My concluding paragraph, referencing my dissatisfaction with both the Democratic and Republican ("Demopublican") "party lines", is best characterized as "trans-partisan".


William (B.J.) Lawson
Congressional Candidate, North Carolina's 4th District

William (B.J.) Lawson, M.D.
Congressional Candidate, North Carolina's 4th District


You know, you've kind of got me on that query--I don't think that I noticed the odd conflation on first reading.

To expand, then, I think it's fair to suggest that the GOP party line broadly misses the point.

Is the Democrats' equally off-base? That's harder to answer, since my Dems (as usual) have been notably less successful in configuring and sticking to a common "party line". However, many Democrats (arguably the majority strain within the party) have been calling for the very emphasis on long-term development of alternatives that is the strongest prescription within your analysis.

Dan Besse

Dan Besse

From Today's Press Avail

Obama said:

"What I don't want to do is for the best to be the enemy of the good. And if we can come up with a genuine bipartisan compromise, in which I have to accept some things that I don't like or the Democrats have to accept some things that they don't like in exchange for actually moving us in the direction of actual energy independence, then that's something I'm open to.

There are people in every time and every land who want to stop history in its tracks. They fear the future, mistrust the present, and invoke the security of the comfortable past which, in fact, never existed. - Robert F. Kennedy

There are people in every time and every land who want to stop history in its tracks. They fear the future, mistrust the present, and invoke the security of the comfortable past which, in fact, never existed. - Robert F. Kennedy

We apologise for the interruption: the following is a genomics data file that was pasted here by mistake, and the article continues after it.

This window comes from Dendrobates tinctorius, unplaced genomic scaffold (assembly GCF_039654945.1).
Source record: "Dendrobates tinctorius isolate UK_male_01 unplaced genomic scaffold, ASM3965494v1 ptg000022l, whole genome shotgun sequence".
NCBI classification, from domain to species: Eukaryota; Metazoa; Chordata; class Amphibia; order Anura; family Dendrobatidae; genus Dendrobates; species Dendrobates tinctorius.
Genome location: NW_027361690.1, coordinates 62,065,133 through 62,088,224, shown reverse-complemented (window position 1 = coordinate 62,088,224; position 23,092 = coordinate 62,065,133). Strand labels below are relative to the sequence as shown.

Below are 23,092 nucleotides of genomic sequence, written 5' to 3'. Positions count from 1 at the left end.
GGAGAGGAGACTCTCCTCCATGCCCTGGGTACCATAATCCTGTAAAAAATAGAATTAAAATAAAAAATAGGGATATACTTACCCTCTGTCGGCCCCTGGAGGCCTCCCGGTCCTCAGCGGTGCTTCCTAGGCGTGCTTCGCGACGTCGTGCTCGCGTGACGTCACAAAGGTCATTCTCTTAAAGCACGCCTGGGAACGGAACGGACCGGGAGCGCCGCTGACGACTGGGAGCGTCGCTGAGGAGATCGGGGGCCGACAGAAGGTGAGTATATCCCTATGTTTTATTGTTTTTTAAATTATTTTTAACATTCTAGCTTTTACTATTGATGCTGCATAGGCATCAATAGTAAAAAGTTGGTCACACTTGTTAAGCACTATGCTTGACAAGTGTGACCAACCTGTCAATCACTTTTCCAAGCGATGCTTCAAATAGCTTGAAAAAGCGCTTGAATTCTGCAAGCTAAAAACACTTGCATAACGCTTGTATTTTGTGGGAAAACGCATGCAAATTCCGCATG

Conservation is the answer.

Without a comprehensive and agressive policy that cuts the use of energy severely, we're sunk. All the drilling and schilling won't answer the fact that the population is growing worldwide and even a stepped up effort to produce more energy in whatever way will not save us from that fact.

As an equally powerful way to address the energy crisis we face, every opportunity to move forward should use our big brains as a resource first. If we are smart we can find the win-win solution almost every time but we also have to have the political will there when we do.

Progressive Democrats of North Carolina


Ok. I gotta friend, a pioneer of sorts, who's trying to build a modest wind farm down east in carteret. He's run into all kinds of obstacles, mostly on the local (county commission) level from people who, understandably, are skeptical, to say the least, about turbines near them. Yet...wind has to be part of the solution where it is available. How do we educate, how do we convince people that they need to make room in our lives for change? How do we get people to sacrifice for the common good? It's an age old question, one that seems much harder to answer now than it was 25 years ago, when every issue wasn't politicized, when there was an idea that there was a COMMON GOOD other than going to war and beating the shit out of so-called enemies. But my friend has altruistic (and, of course capitalistic) goals, too. He can envision wind-powered schools in downeast Carteret. I guess what I'm saying here is everybody stand up taller than ever, NOW, for alernative energy solutions, especially when they can be locally-based and used. I think it's going to be up to all of us, individually, perhaps, to work our country and world out of the mess we're in, so let's get busy. I'll provide more details on my friend's plans, and on how ya'll can maybe help sway public opinion, soon.


Your friend may have already

seen the American Wind Energy Association's (AWEA)website, but there's some really cool promotional resources there if he hasn't:

Ron and Suzanne Joyner operate a small orchard and nursery that specializes in preserving antique and heirloom apples in the Appalachian Mountains of North Carolina. With the help of a small wind turbine, they’re also looking to preserve old-fashioned self-reliance. The Joyners’ 75-acre apple farm near Lansing features all the modern appliances of American life, yet they are not connected to the power grid.

“We are developing a self-sufficient farm. Relying upon renewable energy sources has been part of our plan all along,” explains Ron. The Joyners put up a 900-watt Whisper H 90, manufactured by Southwest Windpower, next
to their apple orchards in 1998. The turbine, which sits on a 42-foot tower, supplies the
bulk of the apple farm’s electricity between November and May, when they need power most. In the summer, their 300-watt solar system becomes the major contributor.

Some other must-see websites are NC Greenpower, the Coastal Wind Initiative, and NC Solar (formerly NCSEA).